Friday, October 22, 2010

Braised Lamb Shanks

I wandered into our little grocery store last Saturday, looking for inspiration, and lo and behold! Lamb shanks on sale! Braised lamb shanks are one of our favorite, cold-weather, Sunday dinners.  Why?  Because not only are they delicious, they cook slowly all afternoon and make the house smell amazing.  And, if they're done before we're ready to eat (that would be the end of the Patriot's game - or half time if it's a late game), it doesn't do them any harm to stay warm in a low oven.

I grabbed four shanks (another plus - great leftovers!), dug deep into my gray matter and tried to remember the recipe - not used since last winter (the recipe, not the gray matter...).  I was thrilled and not a little surprised when I got home and opened the cookbook. I had remembered everything I needed!  Not bad for an old woman!

So, although we enjoyed our lamb shanks last Sunday AND Monday nights, I saved posting the recipe for today - hoping to inspire someone else's cold-weather Sunday dinner.

Lamb Shanks Braised in Red Wine
Serves 6 or 2-4 with leftovers
This recipe is taken directly from Cook's Illustrated The New Best Recipe Cookbook 
with only minor changes.

1 tbs extra-virgin olive oil
6 lamb shanks (about 1 to 1 1/3 pounds) - we only did 4 shanks and it was fine.
Salt and freshly ground pepper
2 medium onions, sliced thick
3 medium carrots, cut crosswise into 2-inch pieces
2 celery ribs, cut crosswise into 2-inch pieces
4 medium garlic cloves, peeled
1 6-ounce can tomato paste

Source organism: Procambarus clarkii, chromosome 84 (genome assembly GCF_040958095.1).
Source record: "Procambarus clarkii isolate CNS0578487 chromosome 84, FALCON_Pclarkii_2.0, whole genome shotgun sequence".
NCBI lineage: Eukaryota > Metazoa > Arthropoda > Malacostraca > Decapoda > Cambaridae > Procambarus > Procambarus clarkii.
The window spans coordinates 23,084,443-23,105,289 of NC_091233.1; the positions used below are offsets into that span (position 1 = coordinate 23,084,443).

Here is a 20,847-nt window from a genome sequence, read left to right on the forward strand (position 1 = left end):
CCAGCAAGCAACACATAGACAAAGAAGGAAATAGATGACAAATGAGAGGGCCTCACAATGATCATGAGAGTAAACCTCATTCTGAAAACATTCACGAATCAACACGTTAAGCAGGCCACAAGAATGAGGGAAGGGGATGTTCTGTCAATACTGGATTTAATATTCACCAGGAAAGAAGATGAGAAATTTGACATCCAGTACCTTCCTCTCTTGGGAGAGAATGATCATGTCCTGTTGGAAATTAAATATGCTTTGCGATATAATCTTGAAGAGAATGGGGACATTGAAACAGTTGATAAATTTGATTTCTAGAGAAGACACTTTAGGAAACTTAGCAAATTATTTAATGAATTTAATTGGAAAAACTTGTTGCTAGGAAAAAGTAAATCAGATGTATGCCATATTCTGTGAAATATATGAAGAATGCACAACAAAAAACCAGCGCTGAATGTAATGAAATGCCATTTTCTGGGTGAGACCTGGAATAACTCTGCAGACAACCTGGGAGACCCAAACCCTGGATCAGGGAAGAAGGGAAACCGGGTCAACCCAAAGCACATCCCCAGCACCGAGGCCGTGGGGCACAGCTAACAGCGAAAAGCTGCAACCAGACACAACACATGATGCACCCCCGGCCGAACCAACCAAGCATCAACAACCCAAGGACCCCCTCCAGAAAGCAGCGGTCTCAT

2 tsp minced fresh thyme leaves
2 tsp minced fresh rosemary leaves
2 cups dry red wine
3 cups chicken broth

1.  Adjust oven rack to the lower-middle position and preheat oven to 350 degrees. Heat the oil in a large roasting pan or ovenproof Dutch oven over medium-high heat until shimmering. Meanwhile, sprinkle both sides of the shanks generously with salt and pepper.

I was sous chef on this one, hubby was the chef.  Can you tell he likes pepper?
2. Place as many shanks as will fit in a single layer in the pan and cook, turning once, until nicely
browned all over. Transfer to a plate and set aside. If necessary, repeat until all shanks are done and set aside.

3. Drain all but 2 tbs of the fat from the pot. Add the onions, carrots, celery, garlic, tomato paste,   
    herbs, and a light sprinkling of salt.  Cook until the veggies soften slightly, 3-4 minutes.  

Okay, so I did forget an ingredient...  Note, no fresh rosemary.  Sigh...

4. Add the wine, then the stock, stirring to loosen the browned bits on the pan bottom. 

   5. Bring the liquid to a simmer.  Add shanks and season with salt and pepper to taste.

6. Cover the pan tightly with cover or foil and transfer to the oven.  Braise the shanks for 2 hours. Uncover and continue braising until the shank tops are brown, about 30 minutes. Turn the shanks and braise until the other side is browned and the meat is fall-off-the-bone tender, 15 to 30 minutes longer.

Remove the pot from the oven and let the shanks rest in the sauce for at least 15 minutes.  Carefully transfer the shanks to individual plates.  Arrange a portion of the veggies around each shank.  With a large spoon, skim the excess fat from the braising liquid and spoon some over each shank.  We had them with fresh, steamed brocolli and garlic smashed potatoes.  Heaven!

1 comment:

  1. Thanks Lindsay! Going to make the lamb shanks today! Stay warm! Love, Linda